Why Do We Never Talk About Imposter Syndrome In Dating?
Despite an outwardly sunny demeanour, I suffered from pretty low self-esteem for most of high school. Not in reference to my grades (although some teachers would argue I should have…) and never in reference to my friendships, but instead when it came to appealing to or engaging with the opposite sex.
Basically, every time a boy spoke to me or fawned interest, I thought they’d been put up to it by one of their mates. A kind of, “Hey, I’ll give you this six-pack of Diesels if you go up to Maddy Walker and pretend to flirt with her for seven minutes.” Literally, that scenario played on loop in my brain from the age of about 13 through to 17. I found it unfathomable that a teenage boy – with a singular chest hair and a litre of Lynx Africa – would want to go to the movies with me in a non-platonic, non-ironic way. And despite making a tonne of progress in the arena of self-confidence since then, despite learning to recognize my inherent value and worth, despite Doing! The! Work! When it comes to dating in adulthood, I still find myself slipping back into what feels a lot like Imposter Syndrome.
Women are more than a little familiar with Imposter Syndrome. Defined as, “A collection of feelings of inadequacy that persist”, Imposter Syndrome is the internalised and constant fear that you will be exposed as a “fraud” in your career. That you are undeserving of your successes, no matter how small. Like when we all found out that Drake had a ghost-writer (devastating). ‘Imposters’ suffer from chronic self-doubt and “a sense of intellectual fraudulence that overrides any feelings of success or external proof of their competence”. It’s basically that unshakable feeling that you shouldn’t have been invited to the meeting, that you weren’t the most deserving candidate for the role, and that you haven’t, in fact, earned the pay rise.
But we never really talk about how Imposter Syndrome plays out in our romantic endeavours. When a guy slides into my DMs on Instagram, I automatically assume they’ve been put up to it by a friend – maybe they’re playing a drinking game?? – or that they’ve messaged the wrong account, or that they’re just being friendly. In face-to-face interactions, if a guy openly flirts with me, I assume I’ve misread his politeness and he’s actually married with kids. And I don’t know a single straight female who hasn’t, at some point, engaged in self-sabotage by pushing away a perfectly good guy simply to avoid the inevitable rejection when he discovers she’s not as intelligent/together/funny/attractive as he initially thought. To leave before being left.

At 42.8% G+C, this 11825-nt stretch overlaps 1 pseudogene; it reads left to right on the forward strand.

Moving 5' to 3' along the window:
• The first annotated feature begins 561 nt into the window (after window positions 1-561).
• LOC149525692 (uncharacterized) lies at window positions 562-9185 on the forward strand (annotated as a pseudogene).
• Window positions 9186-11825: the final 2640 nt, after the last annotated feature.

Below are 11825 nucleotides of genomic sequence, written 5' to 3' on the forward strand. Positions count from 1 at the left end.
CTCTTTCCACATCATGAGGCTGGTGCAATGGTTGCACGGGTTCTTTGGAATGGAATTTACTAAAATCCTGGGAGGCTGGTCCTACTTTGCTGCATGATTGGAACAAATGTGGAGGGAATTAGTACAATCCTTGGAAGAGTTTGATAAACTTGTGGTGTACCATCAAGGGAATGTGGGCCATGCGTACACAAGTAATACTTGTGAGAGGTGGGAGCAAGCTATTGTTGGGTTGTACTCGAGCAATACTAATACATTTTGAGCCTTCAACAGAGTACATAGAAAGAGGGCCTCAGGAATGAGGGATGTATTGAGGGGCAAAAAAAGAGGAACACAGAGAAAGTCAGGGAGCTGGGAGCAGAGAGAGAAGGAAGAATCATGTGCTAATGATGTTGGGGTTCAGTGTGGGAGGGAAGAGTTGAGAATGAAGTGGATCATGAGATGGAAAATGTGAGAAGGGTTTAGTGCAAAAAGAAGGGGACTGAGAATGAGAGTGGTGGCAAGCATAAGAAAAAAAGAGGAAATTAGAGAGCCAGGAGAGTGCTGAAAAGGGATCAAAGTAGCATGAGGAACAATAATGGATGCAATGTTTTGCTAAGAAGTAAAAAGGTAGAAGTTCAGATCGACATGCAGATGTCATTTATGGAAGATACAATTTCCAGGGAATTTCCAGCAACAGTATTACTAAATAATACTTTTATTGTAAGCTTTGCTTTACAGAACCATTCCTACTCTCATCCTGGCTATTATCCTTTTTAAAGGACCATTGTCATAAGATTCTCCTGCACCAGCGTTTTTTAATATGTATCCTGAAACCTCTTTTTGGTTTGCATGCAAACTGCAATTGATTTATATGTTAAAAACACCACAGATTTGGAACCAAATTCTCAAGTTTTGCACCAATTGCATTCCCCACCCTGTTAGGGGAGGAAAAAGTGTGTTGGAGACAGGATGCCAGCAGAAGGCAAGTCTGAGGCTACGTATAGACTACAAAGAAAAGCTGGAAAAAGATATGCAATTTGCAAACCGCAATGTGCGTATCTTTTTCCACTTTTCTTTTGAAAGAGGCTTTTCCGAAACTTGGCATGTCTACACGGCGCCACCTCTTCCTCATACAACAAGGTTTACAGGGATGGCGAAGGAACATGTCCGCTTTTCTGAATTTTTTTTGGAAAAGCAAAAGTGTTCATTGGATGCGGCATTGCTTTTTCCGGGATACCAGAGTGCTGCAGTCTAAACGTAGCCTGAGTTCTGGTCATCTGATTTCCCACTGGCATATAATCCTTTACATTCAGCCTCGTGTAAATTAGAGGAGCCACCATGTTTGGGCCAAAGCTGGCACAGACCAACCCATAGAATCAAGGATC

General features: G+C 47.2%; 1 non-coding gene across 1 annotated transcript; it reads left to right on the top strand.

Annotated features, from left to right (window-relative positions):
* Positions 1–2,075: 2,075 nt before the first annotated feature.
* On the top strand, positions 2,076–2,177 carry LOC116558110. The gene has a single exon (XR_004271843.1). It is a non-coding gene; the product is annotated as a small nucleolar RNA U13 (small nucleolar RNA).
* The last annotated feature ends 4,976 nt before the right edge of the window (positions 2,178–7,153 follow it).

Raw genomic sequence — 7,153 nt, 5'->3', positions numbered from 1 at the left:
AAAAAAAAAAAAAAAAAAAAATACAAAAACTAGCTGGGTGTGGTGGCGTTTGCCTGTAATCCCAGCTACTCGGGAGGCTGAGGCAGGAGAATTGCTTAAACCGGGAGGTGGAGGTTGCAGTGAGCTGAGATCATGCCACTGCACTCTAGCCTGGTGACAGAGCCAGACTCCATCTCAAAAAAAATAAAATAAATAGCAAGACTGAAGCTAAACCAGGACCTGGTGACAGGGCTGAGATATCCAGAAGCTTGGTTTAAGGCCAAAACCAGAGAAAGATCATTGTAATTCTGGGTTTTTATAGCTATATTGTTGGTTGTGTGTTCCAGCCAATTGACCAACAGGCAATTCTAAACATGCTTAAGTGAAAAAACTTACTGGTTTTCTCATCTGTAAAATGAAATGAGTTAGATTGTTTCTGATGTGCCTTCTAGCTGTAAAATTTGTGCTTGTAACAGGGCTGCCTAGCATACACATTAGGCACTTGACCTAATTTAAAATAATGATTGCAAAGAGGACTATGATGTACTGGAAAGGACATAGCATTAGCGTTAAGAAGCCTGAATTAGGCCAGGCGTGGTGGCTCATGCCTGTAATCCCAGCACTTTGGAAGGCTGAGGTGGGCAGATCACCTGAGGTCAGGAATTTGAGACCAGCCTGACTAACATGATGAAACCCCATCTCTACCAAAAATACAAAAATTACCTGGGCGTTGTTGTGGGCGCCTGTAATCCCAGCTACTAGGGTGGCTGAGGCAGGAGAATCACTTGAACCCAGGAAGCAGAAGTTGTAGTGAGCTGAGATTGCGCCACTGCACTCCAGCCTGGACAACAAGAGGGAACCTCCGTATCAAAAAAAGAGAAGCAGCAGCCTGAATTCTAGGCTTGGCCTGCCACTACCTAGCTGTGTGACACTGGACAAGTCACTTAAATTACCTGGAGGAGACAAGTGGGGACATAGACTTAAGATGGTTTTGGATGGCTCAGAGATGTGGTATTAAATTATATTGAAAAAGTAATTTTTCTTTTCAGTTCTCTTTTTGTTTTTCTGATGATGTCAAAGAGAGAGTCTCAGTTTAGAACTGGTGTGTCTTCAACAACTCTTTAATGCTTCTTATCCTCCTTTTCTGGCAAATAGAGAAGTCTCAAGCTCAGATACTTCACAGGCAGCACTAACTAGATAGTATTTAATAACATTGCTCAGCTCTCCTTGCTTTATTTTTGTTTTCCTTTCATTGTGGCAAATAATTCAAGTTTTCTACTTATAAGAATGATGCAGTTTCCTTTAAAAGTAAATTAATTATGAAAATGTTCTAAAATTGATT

I’m a reasonably intelligent person, but a guy I recently spent time with made me constantly feel like an idiot. Well, not an idiot, but like I was “ditzy”. I felt as though there was nothing I could say to him that he didn’t already know, no conversation that he hadn’t already had, no book he hadn’t read, and I ended up feeling like a dork during most of our interactions. And not only did I not feel intelligent enough for him, but I never felt pretty enough or funny enough either. (That should have been the first red flag, because I know *for a fact* that I’m fucking funny).
When I was suffering from Imposter Syndrome with work a couple of years ago, my Dad gave me some really good advice. He told me to get a piece of paper and right down all of my career-related achievements to date. Every single one. Then, I was to put that piece of paper somewhere I could readily access, and every time I felt like an imposter I was to go back to the evidence. “It’s really hard to argue with facts”, Dad said. Now, am I suggesting you do the same exercise with all of your romance-related achievements? That you compile a list of every person you’ve ever slept with that you thought was out of your league, every soppy text from someone declaring their love, every nude you’ve ever sent that was met with a standing ovation? Honestly…maybe.
But here’s what I can’t stop thinking about: Does Imposter Syndrome disappear once we find the right person? Does the right person silence the imposter in our head? Or must we overcome our Imposter Syndrome first, in order to attract the right person? It’s like the ‘chicken or the egg’ debate. Which must come first?